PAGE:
Circling back, up the bank where the sun warms the earth, the bare ground is soft. Eager noses search for the scent of returning woodcock. Optimism grows with the heat of the sun, but too soon the cabin comes into view.
    We’ll have to try again tomorrow.

Sunday, February 21, 2016

Waiting for the Drum Roll

   Rain falls and snow melts. It is early and perhaps winter is not over, but shrinking snow and song birds chasing each other in lust says it is. The last snowfall had the heft of spring snow, not the downy consistency of a winter storm. Enough bare ground exists for the woodcock to have returned, but the ground is still frozen hard and the likelihood of their proboscis poking into the soil to find the necessary protein is unlikely.
     The dogs sleep. Waiting is easy when you sleep. Soon the woodcock will return and during the early weeks, before their nesting season, the dogs will search them out to point a few, which is great early spring fun.
    Melting snow causes hurrying flooded streams. Trout fishing will come as the water slows and returns to the confines of its banks. Flies can be tied in the meantime. Down by the stream below the house a grouse flushed a few days ago, leaving behind tracks in the snow. Fly fishing passes the time between bird seasons and gives an excuse to search for grouse and woodcock cover.
    The rain continues. Neither dog has moved for hours, even when a log shifted and clunked in the woodstove. It is easy to envy them.
    When the rain stops and going outside is again a possibility, maybe a grouse can be heard drumming.

Sunday, January 24, 2016


    Eyes the color of winter sky look up questioningly. A rubbed ear brings her chin to rest against my knee. Eventually, she settles to lay on the rug by the desk, curled up in slumber. Soon, her legs twitch in a dream.
Chara in her fifteenth winter.
    What a long life she has had, hunting fifteen seasons, and most of those in some of the finest ruffed grouse country found anywhere. The dreams must be shaped by memories from those fifteen autumns. What stories she could tell.
    Daily walks in the woods keep our weary legs in shape, but the winter, with its deepening snow, makes the going impossible for dogs. Plowed logging roads are the only place for them to run. There she can still sniff the air along the sides, searching for grouse. Her loping trot rocks her along, but the occasional slippery spot causes the hind legs to fumble. Up and on again, her spirit is unfazed.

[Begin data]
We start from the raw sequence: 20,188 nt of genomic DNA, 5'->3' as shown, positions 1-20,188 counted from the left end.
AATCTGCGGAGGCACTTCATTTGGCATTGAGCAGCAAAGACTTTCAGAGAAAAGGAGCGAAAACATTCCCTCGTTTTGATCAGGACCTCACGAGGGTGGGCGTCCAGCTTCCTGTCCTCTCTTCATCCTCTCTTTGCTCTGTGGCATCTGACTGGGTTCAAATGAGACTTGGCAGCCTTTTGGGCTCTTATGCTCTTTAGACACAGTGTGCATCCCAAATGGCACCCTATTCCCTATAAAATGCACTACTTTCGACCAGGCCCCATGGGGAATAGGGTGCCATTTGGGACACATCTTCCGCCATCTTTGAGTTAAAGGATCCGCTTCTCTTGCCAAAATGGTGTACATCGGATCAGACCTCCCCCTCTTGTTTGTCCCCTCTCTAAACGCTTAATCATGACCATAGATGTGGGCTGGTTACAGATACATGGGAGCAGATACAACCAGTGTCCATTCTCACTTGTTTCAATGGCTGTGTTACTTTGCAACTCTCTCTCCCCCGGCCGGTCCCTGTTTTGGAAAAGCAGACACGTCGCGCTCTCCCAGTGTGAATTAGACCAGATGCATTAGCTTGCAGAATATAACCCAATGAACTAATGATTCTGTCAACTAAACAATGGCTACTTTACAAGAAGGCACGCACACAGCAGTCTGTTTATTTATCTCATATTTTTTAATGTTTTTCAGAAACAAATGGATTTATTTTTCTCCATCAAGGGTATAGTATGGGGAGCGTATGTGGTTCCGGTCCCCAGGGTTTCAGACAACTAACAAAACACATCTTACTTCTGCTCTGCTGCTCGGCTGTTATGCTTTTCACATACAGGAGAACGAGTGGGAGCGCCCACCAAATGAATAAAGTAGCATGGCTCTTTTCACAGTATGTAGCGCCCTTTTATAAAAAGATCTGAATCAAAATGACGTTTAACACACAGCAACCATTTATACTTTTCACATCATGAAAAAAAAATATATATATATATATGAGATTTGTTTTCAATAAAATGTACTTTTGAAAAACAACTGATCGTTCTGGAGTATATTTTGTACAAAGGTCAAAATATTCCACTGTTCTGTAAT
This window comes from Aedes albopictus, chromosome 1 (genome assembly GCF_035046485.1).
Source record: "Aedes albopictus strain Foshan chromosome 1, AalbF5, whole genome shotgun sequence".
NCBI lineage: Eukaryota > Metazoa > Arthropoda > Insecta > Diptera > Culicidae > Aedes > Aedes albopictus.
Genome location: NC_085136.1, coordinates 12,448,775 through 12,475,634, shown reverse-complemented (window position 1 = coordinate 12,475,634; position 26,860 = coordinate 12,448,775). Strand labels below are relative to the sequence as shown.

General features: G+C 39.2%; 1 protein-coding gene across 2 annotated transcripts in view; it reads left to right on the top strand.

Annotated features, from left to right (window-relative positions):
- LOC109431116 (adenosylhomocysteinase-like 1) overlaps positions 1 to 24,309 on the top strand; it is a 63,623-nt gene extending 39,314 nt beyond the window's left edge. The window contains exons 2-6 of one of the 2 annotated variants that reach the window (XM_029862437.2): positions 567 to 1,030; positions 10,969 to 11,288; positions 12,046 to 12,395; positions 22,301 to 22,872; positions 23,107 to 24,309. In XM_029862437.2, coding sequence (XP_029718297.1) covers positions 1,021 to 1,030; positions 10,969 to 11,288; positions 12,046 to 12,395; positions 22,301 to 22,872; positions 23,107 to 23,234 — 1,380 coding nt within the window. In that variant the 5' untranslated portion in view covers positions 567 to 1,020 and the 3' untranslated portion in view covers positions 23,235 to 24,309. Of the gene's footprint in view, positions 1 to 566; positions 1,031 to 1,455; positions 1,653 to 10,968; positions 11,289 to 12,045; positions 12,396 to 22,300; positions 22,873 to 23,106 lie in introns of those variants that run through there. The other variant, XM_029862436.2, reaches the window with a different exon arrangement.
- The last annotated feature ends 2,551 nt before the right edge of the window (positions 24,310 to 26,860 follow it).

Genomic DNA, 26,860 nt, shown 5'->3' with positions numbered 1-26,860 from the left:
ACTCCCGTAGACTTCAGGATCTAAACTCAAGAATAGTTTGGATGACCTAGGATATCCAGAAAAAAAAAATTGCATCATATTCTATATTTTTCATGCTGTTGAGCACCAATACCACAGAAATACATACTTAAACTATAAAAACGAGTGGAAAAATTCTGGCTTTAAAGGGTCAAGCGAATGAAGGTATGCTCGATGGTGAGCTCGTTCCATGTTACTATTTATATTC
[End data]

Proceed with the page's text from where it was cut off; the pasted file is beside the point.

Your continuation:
In a little over two months the woodcock will return. Let’s hope we both see our way through Mother Nature’s next cycle. Do we dare dream of one more fall together?

Chara with Colby backing.

Friday, January 1, 2016

December Ends….

    The ankle-deep snow muffles the sound, our feet fall silently. Up the hill the dog’s muted bells ring. Everything looks different, blanketed by six inches of white, and the usual way is lost among the softwoods. Steeper terrain over dozens of deadfalls finally leads to the old tote road cut into to hill.
     To the left leads to favorite country where memories have accumulated over the last decade. Who would have dreamed that Chara, my older wirehair, would still
be hunting the last day of her fifteenth bird season? Colby, younger and with longer legs, is unfazed by the snow. Chara works harder, in a rocking horse motion, but appears to be having the time of her life. How many years have I wondered on the last hunt of the season if it might be the last hunt of her life? What a life she has had.

     The trail leads past softwoods and a small cutting to a gurgling brook, which is a likely place to turn around and head back, but the softwoods beyond beckon. Beneath them the snow is less deep and covered with rabbit tracks. Colby hunts further toward the edges while Chara scours the sides of the old way. A deer walked that way earlier and dozens of tiny tracks create a puzzle. Beside the lane a moose has scarred up dozens of maples, probably the same moose that Colby startled in the driveway a couple of months ago. Further up, where the old road forks, the top of a giant wild apple tree had been broken up by a bear. Not a partridge track had been found.
    Chara seems fine, but I worry about her. After I clear the snow from her bell, we head back. Downhill is always easier. The dogs hunt just as hard as they did on the way up.
    A different path leads back the final stretch to Camp Grouse. Still not a grouse track to be found. The dogs don’t seem to mind, they love the sound of the bells and the rituals of the hunt as much as the kill I think.
    I do too.